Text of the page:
Russia, EU 3 express concern over Iran's nuclear program

Announcements come in wake of resumption of uranium enrichment activities.

putin 88 (photo credit: )
putin 88
(photo credit: )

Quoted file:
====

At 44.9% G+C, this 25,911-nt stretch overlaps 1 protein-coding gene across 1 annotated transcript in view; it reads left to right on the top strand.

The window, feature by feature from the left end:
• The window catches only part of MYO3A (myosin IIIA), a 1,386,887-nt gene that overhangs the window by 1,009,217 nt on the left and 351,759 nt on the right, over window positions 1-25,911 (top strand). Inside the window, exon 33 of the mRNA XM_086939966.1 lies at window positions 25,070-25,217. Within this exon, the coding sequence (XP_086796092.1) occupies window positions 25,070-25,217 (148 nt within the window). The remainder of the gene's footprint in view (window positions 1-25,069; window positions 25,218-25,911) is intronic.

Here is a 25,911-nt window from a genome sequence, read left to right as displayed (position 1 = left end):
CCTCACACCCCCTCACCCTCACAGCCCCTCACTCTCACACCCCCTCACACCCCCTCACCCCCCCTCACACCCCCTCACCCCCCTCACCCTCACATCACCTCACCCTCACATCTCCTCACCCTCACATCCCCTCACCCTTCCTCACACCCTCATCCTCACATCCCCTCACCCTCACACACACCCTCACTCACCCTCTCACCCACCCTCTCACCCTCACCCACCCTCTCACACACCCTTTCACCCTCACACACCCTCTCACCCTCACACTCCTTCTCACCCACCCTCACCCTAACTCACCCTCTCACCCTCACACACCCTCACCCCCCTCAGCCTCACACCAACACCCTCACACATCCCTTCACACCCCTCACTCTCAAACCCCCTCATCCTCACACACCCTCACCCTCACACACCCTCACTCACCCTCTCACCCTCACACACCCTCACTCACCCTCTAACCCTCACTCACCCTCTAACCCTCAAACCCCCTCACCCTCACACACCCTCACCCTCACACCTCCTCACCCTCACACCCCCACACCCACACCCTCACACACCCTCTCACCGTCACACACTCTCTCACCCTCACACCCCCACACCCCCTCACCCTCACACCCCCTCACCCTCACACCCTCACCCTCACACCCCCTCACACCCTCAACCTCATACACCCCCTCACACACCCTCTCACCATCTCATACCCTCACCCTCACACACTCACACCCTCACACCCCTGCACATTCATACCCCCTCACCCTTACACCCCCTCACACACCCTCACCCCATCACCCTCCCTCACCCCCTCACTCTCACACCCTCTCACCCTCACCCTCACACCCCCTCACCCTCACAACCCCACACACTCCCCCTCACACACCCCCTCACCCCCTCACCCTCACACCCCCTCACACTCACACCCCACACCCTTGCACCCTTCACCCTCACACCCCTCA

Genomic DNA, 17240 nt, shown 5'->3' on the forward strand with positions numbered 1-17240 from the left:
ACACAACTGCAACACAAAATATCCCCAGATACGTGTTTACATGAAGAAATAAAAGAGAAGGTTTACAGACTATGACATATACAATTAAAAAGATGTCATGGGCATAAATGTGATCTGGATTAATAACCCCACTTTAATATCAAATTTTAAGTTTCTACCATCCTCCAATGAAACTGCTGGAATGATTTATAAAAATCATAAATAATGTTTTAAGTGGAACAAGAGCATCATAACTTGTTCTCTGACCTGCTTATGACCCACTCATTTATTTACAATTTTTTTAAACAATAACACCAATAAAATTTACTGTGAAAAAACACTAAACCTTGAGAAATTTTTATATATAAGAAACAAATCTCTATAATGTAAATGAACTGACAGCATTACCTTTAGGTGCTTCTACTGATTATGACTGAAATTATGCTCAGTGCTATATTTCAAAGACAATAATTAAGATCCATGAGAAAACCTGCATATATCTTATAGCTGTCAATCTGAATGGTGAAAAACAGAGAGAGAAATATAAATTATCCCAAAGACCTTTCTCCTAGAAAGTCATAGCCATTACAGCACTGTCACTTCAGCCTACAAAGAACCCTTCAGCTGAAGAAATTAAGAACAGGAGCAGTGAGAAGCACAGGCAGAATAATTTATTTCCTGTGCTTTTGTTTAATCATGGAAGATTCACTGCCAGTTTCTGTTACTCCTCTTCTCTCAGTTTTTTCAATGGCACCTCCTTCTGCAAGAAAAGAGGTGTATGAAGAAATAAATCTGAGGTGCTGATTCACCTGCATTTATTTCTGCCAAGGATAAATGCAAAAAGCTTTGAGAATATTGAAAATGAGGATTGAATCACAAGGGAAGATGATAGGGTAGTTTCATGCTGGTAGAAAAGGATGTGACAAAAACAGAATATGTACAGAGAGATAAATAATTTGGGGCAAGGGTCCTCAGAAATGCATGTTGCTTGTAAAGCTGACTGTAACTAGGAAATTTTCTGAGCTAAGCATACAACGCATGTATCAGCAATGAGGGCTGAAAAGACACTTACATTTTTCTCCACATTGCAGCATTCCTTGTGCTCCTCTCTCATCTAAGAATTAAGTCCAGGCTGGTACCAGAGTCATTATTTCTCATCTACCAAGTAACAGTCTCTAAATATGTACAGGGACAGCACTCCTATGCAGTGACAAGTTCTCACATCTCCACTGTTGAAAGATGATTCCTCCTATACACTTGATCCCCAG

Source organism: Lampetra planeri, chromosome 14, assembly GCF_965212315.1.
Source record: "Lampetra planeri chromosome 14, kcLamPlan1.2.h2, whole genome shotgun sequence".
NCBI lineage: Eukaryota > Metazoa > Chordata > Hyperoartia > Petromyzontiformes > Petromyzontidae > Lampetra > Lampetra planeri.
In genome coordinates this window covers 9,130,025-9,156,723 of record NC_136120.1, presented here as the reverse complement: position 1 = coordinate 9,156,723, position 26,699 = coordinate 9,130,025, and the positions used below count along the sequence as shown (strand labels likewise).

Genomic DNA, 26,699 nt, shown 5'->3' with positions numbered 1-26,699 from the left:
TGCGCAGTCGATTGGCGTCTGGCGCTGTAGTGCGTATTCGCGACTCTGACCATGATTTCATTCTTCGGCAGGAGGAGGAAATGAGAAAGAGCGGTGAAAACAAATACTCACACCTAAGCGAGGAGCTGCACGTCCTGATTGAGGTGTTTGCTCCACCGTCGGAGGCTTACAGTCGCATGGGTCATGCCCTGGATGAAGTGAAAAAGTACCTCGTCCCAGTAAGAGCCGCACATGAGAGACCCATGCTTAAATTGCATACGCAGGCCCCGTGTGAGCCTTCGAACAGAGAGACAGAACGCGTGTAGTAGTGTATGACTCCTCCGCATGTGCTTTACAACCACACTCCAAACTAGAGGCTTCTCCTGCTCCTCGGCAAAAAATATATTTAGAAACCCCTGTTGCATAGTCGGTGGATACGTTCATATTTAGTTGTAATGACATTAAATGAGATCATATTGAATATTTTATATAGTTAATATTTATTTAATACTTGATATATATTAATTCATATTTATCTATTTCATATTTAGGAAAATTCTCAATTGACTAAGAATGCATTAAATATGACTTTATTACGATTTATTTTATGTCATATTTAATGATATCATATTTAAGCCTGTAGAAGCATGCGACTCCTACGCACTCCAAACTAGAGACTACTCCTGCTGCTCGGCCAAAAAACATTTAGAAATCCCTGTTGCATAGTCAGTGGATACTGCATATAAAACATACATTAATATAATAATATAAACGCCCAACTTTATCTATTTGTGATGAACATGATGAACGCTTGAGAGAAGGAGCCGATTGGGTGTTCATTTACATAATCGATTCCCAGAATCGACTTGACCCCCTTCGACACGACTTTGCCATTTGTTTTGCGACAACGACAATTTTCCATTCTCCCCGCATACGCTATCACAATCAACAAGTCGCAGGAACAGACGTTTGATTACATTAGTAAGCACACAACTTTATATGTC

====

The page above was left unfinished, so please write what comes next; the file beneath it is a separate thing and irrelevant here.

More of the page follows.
Foreign Minister Sergey Lavrov said Tuesday that Russia was worried about Iran's intention to renew uranium enrichment activities and said Moscow had called on Tehran to maintain its moratorium on enrichment pending negotiations, Russian news agencies reported. "We are expressing concern over recent information that Iran has expressed the intention to soon renew a series of activities tied with enriching uranium, in spite of the moratorium that was agreed between Iran and the European countries and in spite of the fact that this agreement was confirmed in decisions of the IAEA," the RIA-Novosti news agency quoted Lavrov as saying at a meeting with President Vladimir Putin and other members of the Russian government. President Chirac of France also expressed concern over Iran's nuclear intentions, saying that Iran and North Korea will commit serious mistakes if they ignore the international community's repeated warnings and press forward with contested nuclear programs. Chirac, in a New Year address laying out his foreign policy objectives, said Iran and North Korea have a right to use nuclear energy peacefully, for energy. But the international community must ensure that agreements on nuclear security are not trampled on, he said. "These countries would be committing a grave error if they do not take the hand that we are extending to them," Chirac said. Earlier Tuesday, Iran removed seals on its nuclear research facilities, allowing work to resume despite warnings from Western countries concerned about its nuclear ambitions, Iranian nuclear authorities said. Germany's foreign minister raised doubts Tuesday over the future of European-led negotiations on Iran's nuclear program, saying he planned to consult with French and British colleagues on whether there is any reason to continue with talks. "Tehran has crossed lines which it knew would not remain without consequences," said Frank-Walter Steinmeier. Steinmeier said he had asked the head of the International Atomic Energy Agency to draw up an evaluation of the nuclear threat posed by Iran. "On the basis of this evaluation, I will try this week to coordinate with my British and French colleagues ... to see whether our negotiations still have a basis." Britain's Foreign Secretary Jack Straw also joined the chorus against Iran on Tuesday, saying that Iran had again breached the U.N. nuclear watchdog's resolutions. "We are profoundly concerned that Iran has decided to restart research and development activities related to uranium enrichment," Straw said in a statement. ALSO TUESDAY, Russia's deputy foreign minister, Sergei Kislyak, said a Russian delegation had told Iranian officials that Moscow's offer to enrich uranium on Russian territory and then ship it back to Iran to fuel nuclear power stations still stands and that the Russian side is waiting for an answer, the Interfax news agency reported. That proposal, backed by the European Union and the United States, is meant to ensure that Iran could not misuse the enrichment process to produce nuclear weapons. "Should our Iranian colleagues be interested, we are ready to develop the joint project in order to solve Iran's energy problems," Kislyak was quoted as saying. Lavrov said an Iranian delegation would pay a return visit to Moscow next month to continue the discussions, Interfax reported. He said the talks between a delegation led by Russian Security Council deputy secretary Valentin Sobolev and officials in Tehran had been "serious, professional, detailed and honest." "We stated our concern over Tehran's intention to resume nuclear research and development," Kislyak was quoted as saying. Lavrov said Moscow was coordinating its actions with Germany, Britain and France, Interfax reported. Enrichment is a process that can produce nuclear fuel for reactors or atomic weapons, depending on the degree of enrichment.